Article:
Among respondents analyzing cost impacts, the largest proportion (36%) estimates health care reform legislation will increase their health care costs in 2011 by 1%-2%. Although extending coverage to adult children to age 26 is still seen as the top driver of cost increases, administrative costs and cost-shifting due to reduced Medicare and Medicaid payments to providers have emerged over the past year as major concerns, according to a press release.
To help ease the increased costs brought on by health care reform, 40% of employers are increasing employees’ share of premium costs, 29% are raising in-network deductibles and 28% are increasing employees’ proportion of dependent coverage cost. Many employers also plan to increase out-of-pocket limits and copayments or coinsurance for primary care (27% and 24% respectively).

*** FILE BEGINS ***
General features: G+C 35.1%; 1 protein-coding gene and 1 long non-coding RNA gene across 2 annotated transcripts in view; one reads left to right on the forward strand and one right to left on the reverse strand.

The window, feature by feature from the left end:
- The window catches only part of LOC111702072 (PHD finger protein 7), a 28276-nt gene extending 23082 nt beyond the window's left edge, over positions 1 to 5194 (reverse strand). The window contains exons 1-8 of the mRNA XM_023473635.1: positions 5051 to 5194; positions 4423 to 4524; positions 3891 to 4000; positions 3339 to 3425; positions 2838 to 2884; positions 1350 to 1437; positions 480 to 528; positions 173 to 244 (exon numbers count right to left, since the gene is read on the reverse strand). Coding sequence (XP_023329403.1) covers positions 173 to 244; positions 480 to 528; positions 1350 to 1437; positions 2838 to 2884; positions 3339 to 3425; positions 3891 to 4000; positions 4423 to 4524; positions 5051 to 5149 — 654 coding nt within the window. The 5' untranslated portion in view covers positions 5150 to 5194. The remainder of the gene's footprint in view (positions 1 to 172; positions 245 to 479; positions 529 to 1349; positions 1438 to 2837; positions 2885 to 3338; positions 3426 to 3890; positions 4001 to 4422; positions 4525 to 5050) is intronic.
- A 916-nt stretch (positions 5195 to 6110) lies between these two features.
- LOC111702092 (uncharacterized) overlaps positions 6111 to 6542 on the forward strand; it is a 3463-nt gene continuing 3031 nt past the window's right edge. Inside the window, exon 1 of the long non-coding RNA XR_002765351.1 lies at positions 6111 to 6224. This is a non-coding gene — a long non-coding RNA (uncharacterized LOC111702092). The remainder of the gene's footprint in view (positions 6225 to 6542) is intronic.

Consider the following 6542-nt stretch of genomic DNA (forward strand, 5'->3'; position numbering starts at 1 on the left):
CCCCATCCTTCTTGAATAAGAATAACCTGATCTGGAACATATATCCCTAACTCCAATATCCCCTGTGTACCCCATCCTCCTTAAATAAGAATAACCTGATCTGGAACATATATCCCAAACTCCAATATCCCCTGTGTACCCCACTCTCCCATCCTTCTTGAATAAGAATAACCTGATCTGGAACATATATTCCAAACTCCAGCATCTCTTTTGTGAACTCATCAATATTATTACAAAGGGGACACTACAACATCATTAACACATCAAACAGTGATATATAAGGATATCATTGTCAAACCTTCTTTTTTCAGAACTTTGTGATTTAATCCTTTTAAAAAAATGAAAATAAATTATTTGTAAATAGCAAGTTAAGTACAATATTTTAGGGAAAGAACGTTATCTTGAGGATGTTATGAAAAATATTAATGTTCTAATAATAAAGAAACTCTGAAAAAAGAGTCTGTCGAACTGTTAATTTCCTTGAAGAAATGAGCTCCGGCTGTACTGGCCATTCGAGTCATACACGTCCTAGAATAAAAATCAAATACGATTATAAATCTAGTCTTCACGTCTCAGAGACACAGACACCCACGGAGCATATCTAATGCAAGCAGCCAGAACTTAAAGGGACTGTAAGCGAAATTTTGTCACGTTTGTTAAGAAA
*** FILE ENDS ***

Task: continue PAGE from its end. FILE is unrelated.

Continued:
Although many employers are looking to employees to help manage rising costs, very few plan to eliminate or reduce their health plan benefits as the result of health care reform. Just 2.6% plan to cut health benefits for new hires, 1.6% plan to drop dependent coverage, 0.9% will close health benefits to new hires and 0.8% will discontinue health benefits for active workers or retirees. Only 0.7% of employers plan to stop providing employees with health care coverage in 2014, when “play or pay” provisions become effective. Additionally, although required only to extend health care benefits to dependents until age 26, 60% of employers are going a step further and changing the eligibility requirements for dependents in other benefit plans (e.g., dental, vision, etc.) to conform to the requirements of their medical plans.